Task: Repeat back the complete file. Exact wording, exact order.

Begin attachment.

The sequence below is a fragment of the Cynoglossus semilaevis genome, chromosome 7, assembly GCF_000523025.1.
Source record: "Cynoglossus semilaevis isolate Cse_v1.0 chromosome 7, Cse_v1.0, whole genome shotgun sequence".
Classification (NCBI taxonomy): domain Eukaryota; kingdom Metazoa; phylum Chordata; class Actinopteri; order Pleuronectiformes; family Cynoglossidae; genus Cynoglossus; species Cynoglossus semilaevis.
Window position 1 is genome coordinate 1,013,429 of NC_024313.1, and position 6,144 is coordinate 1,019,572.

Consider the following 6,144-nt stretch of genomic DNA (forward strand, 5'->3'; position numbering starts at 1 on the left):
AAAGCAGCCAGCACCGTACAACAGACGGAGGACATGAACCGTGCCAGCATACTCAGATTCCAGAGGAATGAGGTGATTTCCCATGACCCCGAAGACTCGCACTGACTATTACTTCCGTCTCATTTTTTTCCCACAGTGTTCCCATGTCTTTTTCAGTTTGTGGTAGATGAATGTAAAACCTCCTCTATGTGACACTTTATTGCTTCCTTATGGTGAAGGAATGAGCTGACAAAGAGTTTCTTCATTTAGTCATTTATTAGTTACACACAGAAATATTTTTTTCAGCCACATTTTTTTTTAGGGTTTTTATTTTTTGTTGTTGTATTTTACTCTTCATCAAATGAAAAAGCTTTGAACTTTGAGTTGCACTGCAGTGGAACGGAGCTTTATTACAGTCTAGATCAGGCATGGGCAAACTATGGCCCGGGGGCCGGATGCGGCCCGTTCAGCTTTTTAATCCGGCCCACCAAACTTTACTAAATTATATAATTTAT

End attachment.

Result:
The sequence below is a fragment of the Cynoglossus semilaevis genome, chromosome 7, assembly GCF_000523025.1.
Source record: "Cynoglossus semilaevis isolate Cse_v1.0 chromosome 7, Cse_v1.0, whole genome shotgun sequence".
Classification (NCBI taxonomy): domain Eukaryota; kingdom Metazoa; phylum Chordata; class Actinopteri; order Pleuronectiformes; family Cynoglossidae; genus Cynoglossus; species Cynoglossus semilaevis.
Window position 1 is genome coordinate 1,013,429 of NC_024313.1, and position 6,144 is coordinate 1,019,572.

Consider the following 6,144-nt stretch of genomic DNA (forward strand, 5'->3'; position numbering starts at 1 on the left):
AAAGCAGCCAGCACCGTACAACAGACGGAGGACATGAACCGTGCCAGCATACTCAGATTCCAGAGGAATGAGGTGATTTCCCATGACCCCGAAGACTCGCACTGACTATTACTTCCGTCTCATTTTTTTCCCACAGTGTTCCCATGTCTTTTTCAGTTTGTGGTAGATGAATGTAAAACCTCCTCTATGTGACACTTTATTGCTTCCTTATGGTGAAGGAATGAGCTGACAAAGAGTTTCTTCATTTAGTCATTTATTAGTTACACACAGAAATATTTTTTTCAGCCACATTTTTTTTTAGGGTTTTTATTTTTTGTTGTTGTATTTTACTCTTCATCAAATGAAAAAGCTTTGAACTTTGAGTTGCACTGCAGTGGAACGGAGCTTTATTACAGTCTAGATCAGGCATGGGCAAACTATGGCCCGGGGGCCGGATGCGGCCCGTTCAGCTTTTTAATCCGGCCCACCAAACTTTACTAAATTATATAATTTAT